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From:Hery Ramilison Date:October 22 2018 3:51pm
Subject:MySQL Connector/Node.js 8.0.13 has been released
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Dear MySQL users,

MySQL Connector/Node.js is a new Node.js driver for use with the X
DevAPI. This release, v8.0.13, is a maintenance release of the
MySQL Connector/Node.js 8.0 series.

The X DevAPI enables application developers to write code that combines
the strengths of the relational and document models using a modern,
NoSQL-like syntax that does not assume previous experience writing
traditional SQL.

MySQL Connector/Node.js can be downloaded through npm (see for details) or from

To learn more about how to write applications using the X DevAPI, see For more information
about how the X DevAPI is implemented in MySQL Connector/Node.js, and
its usage, see

Please note that the X DevAPI requires at least MySQL Server version
8.0 or higher with the X Plugin enabled. For general documentation
about how to get started using MySQL as a document store, see

Changes in MySQL Connector/Node.js 8.0.13 (2018-10-22, General availability)

Functionality Added or Changed

      * To go with the existing asynchronous
        mysqlx.getSession(conn_str) method, a new synchronous
        mysqlx.getClient(conn_str, options) method was added that
        creates a connection pool handler that provides an
        asynchronous getSession() method to create and retrieve
        connections from the pool. The collection pooling options

           + enabled: enables or disables connection pooling;
             boolean and defaults to true.

           + maxSize: maximum number of connections available in
             the pool; positive integer and defaults to 25.

           + maxIdleTime: maximum number of milliseconds a
             connection can be idle in the queue before being
             closed; integer >= 0 and defaults to 0 (infinite).

           + queueTimeout: maximum number of milliseconds a
             request will wait for a connection to become
             available; integer >= 0 and defaults to 0
             This is different than connectTimeout that's used
             for non-pooling. In a pooling scenario, there might
             already be connections in the pool and queueTimeout
             controls how long to wait for a connection in the
        Example usage:
        var mysqlx = require('@mysql/xdevapi')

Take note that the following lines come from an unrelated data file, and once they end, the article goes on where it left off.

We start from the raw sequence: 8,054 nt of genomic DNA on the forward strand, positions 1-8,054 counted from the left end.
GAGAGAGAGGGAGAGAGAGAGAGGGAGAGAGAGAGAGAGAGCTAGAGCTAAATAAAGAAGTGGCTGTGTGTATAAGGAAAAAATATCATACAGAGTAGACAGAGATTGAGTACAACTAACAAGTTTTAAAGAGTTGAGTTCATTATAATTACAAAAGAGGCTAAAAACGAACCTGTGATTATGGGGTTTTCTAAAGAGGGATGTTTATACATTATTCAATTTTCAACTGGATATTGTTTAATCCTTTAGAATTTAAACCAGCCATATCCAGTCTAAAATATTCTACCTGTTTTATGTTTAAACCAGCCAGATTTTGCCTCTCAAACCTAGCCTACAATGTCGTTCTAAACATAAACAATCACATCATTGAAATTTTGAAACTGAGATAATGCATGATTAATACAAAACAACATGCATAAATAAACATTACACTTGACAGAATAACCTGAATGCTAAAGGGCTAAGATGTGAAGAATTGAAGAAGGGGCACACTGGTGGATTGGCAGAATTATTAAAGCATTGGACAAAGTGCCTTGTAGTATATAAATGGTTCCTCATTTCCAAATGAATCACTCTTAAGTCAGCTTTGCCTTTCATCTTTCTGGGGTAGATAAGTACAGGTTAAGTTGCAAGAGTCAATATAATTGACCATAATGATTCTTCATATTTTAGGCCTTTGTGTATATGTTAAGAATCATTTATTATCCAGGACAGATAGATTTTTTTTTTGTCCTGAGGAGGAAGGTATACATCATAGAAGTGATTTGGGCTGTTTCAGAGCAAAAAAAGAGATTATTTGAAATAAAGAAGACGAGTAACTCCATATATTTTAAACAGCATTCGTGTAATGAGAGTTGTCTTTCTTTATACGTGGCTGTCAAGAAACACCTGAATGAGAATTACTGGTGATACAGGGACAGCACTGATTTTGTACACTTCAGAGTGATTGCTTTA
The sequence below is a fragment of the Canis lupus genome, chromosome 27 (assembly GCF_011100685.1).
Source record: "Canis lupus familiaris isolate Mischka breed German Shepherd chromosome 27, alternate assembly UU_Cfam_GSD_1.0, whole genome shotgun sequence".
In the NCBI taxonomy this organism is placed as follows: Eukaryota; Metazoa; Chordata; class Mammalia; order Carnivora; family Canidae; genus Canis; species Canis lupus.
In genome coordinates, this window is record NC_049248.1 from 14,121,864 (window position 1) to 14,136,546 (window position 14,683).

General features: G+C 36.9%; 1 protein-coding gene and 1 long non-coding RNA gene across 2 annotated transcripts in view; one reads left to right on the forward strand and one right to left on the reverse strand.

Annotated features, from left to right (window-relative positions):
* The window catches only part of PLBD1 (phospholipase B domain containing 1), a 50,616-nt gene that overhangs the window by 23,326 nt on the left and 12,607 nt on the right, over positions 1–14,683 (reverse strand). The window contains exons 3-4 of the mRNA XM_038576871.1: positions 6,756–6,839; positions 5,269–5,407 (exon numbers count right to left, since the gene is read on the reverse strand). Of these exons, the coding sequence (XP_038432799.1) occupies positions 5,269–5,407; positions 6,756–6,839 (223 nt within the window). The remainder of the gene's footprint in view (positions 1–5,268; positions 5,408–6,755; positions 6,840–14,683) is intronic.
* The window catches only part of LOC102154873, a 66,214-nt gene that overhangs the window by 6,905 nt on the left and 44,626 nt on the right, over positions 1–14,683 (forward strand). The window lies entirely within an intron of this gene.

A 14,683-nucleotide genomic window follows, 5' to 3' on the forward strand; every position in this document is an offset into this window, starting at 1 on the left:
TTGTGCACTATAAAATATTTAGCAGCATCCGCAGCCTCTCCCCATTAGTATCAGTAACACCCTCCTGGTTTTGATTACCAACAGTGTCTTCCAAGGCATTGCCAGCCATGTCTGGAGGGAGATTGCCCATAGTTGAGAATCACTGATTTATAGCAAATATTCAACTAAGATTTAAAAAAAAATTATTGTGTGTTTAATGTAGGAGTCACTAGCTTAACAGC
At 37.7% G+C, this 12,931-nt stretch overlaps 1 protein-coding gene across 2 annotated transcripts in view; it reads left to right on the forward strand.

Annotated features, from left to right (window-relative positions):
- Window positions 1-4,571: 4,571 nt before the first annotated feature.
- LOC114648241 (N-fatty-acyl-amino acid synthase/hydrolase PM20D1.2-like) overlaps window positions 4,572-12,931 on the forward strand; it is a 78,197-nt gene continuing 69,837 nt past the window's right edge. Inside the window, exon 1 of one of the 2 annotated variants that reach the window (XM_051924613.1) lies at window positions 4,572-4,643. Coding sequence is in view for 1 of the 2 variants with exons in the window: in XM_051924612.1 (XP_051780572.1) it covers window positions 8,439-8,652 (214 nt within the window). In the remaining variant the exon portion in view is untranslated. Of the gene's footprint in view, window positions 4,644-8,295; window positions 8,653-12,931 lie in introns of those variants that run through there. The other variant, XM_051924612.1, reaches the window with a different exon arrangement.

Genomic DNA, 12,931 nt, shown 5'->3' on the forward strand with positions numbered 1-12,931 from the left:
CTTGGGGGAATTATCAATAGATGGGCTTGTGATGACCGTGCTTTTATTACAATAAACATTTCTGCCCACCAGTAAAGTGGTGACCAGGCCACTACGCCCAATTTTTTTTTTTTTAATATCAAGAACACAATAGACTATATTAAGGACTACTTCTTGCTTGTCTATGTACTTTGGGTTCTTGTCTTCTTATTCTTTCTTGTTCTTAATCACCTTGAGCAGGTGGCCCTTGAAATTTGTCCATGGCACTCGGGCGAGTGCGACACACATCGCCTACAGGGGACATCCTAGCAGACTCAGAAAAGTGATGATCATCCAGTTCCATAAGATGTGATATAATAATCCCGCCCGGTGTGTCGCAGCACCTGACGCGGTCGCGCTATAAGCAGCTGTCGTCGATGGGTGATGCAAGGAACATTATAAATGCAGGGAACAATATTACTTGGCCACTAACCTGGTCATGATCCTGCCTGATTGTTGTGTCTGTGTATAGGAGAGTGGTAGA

var client = mysqlx.getClient(
          { user: 'root', host: 'localhost', port: 33060 },
          { pooling: { enabled: true, maxIdleTime: 5000, maxSize: 25, 
queueTimeout: 20000 } }

          .then(session => {
            return session.close() // the connection becomes idle in the 
client pool
          .then(() => {
            return client.getSession()
          .then(session => {
            return client.close() // closes all connections and destroys 
the pool

        Closing a session attached to the pool makes the
        connection available in the pool for subsequent
        getSession() calls, while closing (destroying) the pool
        effectively closes all server connections.

      * Added a connection timeout query parameter. This defines
        the length of time (milliseconds) the client waits for a
        MySQL server to become available in the given network
        addresses. It was added to both the mysqlx.getSession()
        (non-pooling sessions) and mysqlx.getClient() (pooling
        sessions) interfaces. This option defaults to 10000 (10
        seconds). The value 0 disables the timeout so the client
        will wait until the underlying socket (platform
        dependent) times out.
        Similar to other option formatting rules, this option
        defined as connection-timeout (kebab-case) for URI
        definitions and connectionTimeout (camelCase) for plain
        JavaScript configuration objects.
        Example usage:
        const mysqlx = require('@mysql/xdevapi');
        var client = mysqlx.getClient('root@localhost?connect-timeout=5000')
            .catch(err => {
                console.log(err.message) // "Connection attempt to the 
server was aborted. Timeout of 5000 ms was exceeded."

        // Or

        const mysqlx = require('@mysql/xdevapi');
        var client = 
            .catch(err => {
                // connection could not be established after 10 seconds 
(5 seconds for each server)
                console.log(err.message); // All server connection 
attempts we re aborted. Timeout of 5000 ms was exceeded for each 
selected server.

        In a multi-host scenario, the connect-timeout value
        applies to each individual host.

Bugs Fixed

      * Improved the handling of X Protocol global notices by
        properly logging and then ignoring non-fatal errors, and
        making the connection unusable for subsequent operations
        in the case of a fatal error. (Bug #28653781)

      * Calling getCollationName() on non-textual fields, such as
        INT, threw the following error "TypeError: Cannot read
        property 'collation' of undefined". (Bug #28608923)

      * The fields() method did not function with valid
        expressions generated by the expr() method. (Bug

      * The returned Session.inspect() object now includes the
        'user' property in addition to the 'dbUser' property but
        containing the same value. (Bug #28362115)

On Behalf of the MySQL/Oracle Release Engineering Team,
Hery Ramilison
MySQL Connector/Node.js 8.0.13 has been releasedHery Ramilison22 Oct